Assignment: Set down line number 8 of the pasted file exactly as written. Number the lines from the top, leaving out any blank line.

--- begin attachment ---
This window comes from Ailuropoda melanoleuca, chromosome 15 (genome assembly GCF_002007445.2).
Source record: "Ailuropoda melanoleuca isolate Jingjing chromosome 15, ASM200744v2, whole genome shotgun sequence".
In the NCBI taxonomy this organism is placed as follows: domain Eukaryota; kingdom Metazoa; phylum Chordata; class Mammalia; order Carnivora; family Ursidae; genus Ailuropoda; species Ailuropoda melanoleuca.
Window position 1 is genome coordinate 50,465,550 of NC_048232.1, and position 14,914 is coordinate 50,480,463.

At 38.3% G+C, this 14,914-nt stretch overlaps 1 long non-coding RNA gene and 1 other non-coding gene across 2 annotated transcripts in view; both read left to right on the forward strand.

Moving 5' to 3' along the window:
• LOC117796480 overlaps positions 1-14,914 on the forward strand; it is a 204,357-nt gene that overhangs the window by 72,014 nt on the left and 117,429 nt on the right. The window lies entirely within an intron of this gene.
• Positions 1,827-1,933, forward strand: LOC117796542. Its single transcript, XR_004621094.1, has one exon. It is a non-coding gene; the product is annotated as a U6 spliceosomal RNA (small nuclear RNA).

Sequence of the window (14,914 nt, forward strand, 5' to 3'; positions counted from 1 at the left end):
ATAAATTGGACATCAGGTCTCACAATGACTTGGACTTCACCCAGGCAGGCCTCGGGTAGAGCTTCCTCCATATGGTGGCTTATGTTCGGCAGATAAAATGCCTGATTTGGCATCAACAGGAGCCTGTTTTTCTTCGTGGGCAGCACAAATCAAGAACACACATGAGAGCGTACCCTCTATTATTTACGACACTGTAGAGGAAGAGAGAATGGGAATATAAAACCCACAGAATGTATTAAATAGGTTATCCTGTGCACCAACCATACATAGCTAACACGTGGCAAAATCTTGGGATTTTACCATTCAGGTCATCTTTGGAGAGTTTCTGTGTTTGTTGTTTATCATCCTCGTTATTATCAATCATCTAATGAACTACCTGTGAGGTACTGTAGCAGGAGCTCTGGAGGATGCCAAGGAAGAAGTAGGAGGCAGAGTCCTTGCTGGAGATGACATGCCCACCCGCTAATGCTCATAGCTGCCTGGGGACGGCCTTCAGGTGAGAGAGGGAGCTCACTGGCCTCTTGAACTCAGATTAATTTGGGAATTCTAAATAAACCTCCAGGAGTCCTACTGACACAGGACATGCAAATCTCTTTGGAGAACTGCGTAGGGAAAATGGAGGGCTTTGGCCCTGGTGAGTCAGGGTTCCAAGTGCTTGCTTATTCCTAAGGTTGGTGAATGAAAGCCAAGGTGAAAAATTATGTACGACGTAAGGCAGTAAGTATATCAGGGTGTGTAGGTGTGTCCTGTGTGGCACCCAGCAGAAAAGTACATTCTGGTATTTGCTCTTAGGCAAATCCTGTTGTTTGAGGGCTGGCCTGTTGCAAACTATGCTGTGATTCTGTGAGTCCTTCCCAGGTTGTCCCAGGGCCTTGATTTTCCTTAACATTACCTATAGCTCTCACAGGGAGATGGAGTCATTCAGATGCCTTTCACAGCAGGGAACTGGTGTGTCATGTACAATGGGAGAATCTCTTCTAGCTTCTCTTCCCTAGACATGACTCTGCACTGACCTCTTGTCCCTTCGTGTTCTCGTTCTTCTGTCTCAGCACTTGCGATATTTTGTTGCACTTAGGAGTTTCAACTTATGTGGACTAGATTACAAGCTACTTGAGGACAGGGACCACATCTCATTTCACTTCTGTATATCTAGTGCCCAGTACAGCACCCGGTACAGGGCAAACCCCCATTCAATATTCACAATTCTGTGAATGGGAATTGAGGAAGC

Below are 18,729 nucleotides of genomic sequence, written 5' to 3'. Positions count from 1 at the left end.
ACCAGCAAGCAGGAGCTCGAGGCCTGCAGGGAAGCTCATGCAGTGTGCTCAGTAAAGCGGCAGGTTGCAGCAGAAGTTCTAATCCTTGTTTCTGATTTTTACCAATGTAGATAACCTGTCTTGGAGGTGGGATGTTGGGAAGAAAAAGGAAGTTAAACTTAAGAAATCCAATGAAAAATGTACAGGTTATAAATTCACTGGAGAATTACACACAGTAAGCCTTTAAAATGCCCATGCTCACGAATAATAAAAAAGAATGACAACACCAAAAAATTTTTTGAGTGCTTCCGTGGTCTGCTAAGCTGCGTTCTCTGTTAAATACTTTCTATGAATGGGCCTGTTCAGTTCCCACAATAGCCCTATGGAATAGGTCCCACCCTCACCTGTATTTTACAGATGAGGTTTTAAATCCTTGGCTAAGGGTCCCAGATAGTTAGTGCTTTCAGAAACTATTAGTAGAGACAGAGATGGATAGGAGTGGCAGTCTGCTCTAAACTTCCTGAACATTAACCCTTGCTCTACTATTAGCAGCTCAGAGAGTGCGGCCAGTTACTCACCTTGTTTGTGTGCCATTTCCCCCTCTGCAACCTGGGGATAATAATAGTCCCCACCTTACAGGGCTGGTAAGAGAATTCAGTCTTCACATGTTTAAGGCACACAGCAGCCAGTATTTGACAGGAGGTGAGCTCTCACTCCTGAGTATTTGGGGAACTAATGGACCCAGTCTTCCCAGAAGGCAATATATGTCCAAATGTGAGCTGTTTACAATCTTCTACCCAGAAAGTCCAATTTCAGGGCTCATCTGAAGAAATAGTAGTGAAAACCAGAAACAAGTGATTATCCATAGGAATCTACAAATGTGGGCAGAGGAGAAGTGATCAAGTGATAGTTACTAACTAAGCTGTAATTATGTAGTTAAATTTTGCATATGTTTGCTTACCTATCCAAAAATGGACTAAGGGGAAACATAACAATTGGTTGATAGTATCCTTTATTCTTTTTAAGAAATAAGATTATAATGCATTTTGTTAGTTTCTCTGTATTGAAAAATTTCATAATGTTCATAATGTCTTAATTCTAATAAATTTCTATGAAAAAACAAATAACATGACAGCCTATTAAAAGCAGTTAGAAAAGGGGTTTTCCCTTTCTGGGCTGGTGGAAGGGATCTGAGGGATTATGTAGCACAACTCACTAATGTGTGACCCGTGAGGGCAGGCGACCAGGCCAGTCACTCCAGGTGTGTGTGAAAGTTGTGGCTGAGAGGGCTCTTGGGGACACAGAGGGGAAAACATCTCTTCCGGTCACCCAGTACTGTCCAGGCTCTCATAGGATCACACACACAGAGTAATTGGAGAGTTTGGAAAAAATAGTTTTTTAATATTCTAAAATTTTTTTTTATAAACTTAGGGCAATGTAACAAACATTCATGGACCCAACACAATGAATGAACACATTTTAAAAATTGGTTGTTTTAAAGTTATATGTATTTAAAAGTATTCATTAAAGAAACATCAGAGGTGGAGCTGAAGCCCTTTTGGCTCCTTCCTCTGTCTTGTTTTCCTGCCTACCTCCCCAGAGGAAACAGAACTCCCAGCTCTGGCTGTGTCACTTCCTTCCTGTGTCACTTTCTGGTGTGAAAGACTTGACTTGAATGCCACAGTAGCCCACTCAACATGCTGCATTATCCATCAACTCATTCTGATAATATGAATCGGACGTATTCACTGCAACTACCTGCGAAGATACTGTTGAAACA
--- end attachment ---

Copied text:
• Positions 1,827-1,933, forward strand: LOC117796542. Its single transcript, XR_004621094.1, has one exon. It is a non-coding gene; the product is annotated as a U6 spliceosomal RNA (small nuclear RNA).